By Chelsea Coccia
CCC Journalism Program
BLACKWOOD – Camden County College’s Blackwood campus is beginning the final phase of an $83 million project to update some of its older buildings. Taft Hall, known for its dentistry program, will be completely renovated to accommodate a new student services center.
The transformation of Taft Hall is part of the Camden County Transformation Initiative, awarded to the school to update its buildings, some of which haven’t been updated since the 1970s and some even longer, since the school opened in 1967. A report from the State of New Jersey website says design of the building’s renovations is well under way. Vitetta, the architectural company contracted to design the renovations, says the anticipated construction will cost about $6 million.
According to project documents, the building will be receiving renovations through graduation of the spring 2014 semester, though construction will be halted as students and faculty prepare for that event. Additionally, the Camden County College March 2013 Summary states the building will be experiencing extraction of asbestos on an as-need basis starting in April and possibly through to March 2015, implying construction may be continued until the spring semester of 2015.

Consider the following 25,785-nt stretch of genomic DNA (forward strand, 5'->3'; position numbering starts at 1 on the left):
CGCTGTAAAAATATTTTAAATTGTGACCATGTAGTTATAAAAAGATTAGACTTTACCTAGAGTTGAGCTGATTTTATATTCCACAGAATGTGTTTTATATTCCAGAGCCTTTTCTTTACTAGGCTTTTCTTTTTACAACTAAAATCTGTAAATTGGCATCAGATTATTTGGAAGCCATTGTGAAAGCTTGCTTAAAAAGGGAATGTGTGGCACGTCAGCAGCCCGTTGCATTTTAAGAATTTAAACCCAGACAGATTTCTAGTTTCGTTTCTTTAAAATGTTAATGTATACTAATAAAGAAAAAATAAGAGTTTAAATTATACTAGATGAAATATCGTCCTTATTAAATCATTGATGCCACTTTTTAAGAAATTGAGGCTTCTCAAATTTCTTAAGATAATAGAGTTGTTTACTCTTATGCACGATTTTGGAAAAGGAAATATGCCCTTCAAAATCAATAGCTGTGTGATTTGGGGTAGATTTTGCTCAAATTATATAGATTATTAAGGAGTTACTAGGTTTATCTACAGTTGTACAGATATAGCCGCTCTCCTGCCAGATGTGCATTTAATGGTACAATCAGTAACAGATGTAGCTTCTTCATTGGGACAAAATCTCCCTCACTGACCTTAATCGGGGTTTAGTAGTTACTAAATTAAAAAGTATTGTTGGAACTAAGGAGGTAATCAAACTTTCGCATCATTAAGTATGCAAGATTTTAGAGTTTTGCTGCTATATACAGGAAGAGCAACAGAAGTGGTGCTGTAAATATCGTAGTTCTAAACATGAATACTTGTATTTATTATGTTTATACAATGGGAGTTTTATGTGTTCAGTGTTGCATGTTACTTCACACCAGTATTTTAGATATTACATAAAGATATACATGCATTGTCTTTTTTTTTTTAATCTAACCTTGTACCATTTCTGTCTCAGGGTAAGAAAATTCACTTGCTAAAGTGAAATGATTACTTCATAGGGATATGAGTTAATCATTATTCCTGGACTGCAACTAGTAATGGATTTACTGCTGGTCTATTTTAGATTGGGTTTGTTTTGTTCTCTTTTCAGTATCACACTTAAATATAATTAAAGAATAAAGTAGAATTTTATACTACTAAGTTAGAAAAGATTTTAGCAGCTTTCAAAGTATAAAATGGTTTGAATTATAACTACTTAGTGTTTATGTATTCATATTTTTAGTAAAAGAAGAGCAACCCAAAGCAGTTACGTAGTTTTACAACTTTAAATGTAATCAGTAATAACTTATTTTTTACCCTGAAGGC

The development of the building will result in the centralization of student benefit services, such as business offices, financial aid and other administrative offices. Many of the student services are scattered around the campus, making it somewhat difficult for newcomers to the school. Financial aid, located in Wilson Hall, and student advisement, located in the Otto R. Mauke Community Center, are expected to be making the move into the updated Taft Hall.
Student Kevin Arechavala said a student services building was a good idea. “I hate that everything is all spread out like that. I usually go to the desk in the Connector Building and ask them which office I need to go to for whatever problem I have. And even then, I’ll most likely still be sent on a wild goose chase from office to office,” Arechavala said.
The development will make the building a one-stop set-up for students who need to deal with things beyond the classroom.
“It’s nice to see a school giving back to the students,” student Nikole Zane said. “You don’t usually see that.”